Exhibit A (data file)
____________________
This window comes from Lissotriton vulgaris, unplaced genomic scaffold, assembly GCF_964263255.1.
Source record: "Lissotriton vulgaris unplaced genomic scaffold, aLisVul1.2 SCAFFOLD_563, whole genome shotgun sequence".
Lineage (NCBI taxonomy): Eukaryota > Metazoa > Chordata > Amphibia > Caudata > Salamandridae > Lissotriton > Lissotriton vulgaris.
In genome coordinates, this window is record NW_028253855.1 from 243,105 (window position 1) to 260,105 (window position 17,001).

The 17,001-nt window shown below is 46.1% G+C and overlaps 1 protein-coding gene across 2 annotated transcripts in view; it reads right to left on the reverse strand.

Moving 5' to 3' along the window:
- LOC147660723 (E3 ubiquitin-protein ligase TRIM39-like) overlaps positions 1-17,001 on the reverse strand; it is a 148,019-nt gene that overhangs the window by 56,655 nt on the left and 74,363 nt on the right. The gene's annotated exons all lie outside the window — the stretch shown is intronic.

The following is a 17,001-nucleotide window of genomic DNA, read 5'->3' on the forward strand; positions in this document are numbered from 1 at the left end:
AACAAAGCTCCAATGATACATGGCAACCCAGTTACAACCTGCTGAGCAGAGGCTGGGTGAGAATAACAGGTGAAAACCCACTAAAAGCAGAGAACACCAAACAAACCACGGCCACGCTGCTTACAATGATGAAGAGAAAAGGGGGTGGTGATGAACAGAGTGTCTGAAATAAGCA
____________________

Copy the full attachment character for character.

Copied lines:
This window comes from Lissotriton vulgaris, unplaced genomic scaffold, assembly GCF_964263255.1.
Source record: "Lissotriton vulgaris unplaced genomic scaffold, aLisVul1.2 SCAFFOLD_563, whole genome shotgun sequence".
Lineage (NCBI taxonomy): Eukaryota > Metazoa > Chordata > Amphibia > Caudata > Salamandridae > Lissotriton > Lissotriton vulgaris.
In genome coordinates, this window is record NW_028253855.1 from 243,105 (window position 1) to 260,105 (window position 17,001).

The 17,001-nt window shown below is 46.1% G+C and overlaps 1 protein-coding gene across 2 annotated transcripts in view; it reads right to left on the reverse strand.

Moving 5' to 3' along the window:
- LOC147660723 (E3 ubiquitin-protein ligase TRIM39-like) overlaps positions 1-17,001 on the reverse strand; it is a 148,019-nt gene that overhangs the window by 56,655 nt on the left and 74,363 nt on the right. The gene's annotated exons all lie outside the window — the stretch shown is intronic.

The following is a 17,001-nucleotide window of genomic DNA, read 5'->3' on the forward strand; positions in this document are numbered from 1 at the left end:
AACAAAGCTCCAATGATACATGGCAACCCAGTTACAACCTGCTGAGCAGAGGCTGGGTGAGAATAACAGGTGAAAACCCACTAAAAGCAGAGAACACCAAACAAACCACGGCCACGCTGCTTACAATGATGAAGAGAAAAGGGGGTGGTGATGAACAGAGTGTCTGAAATAAGCA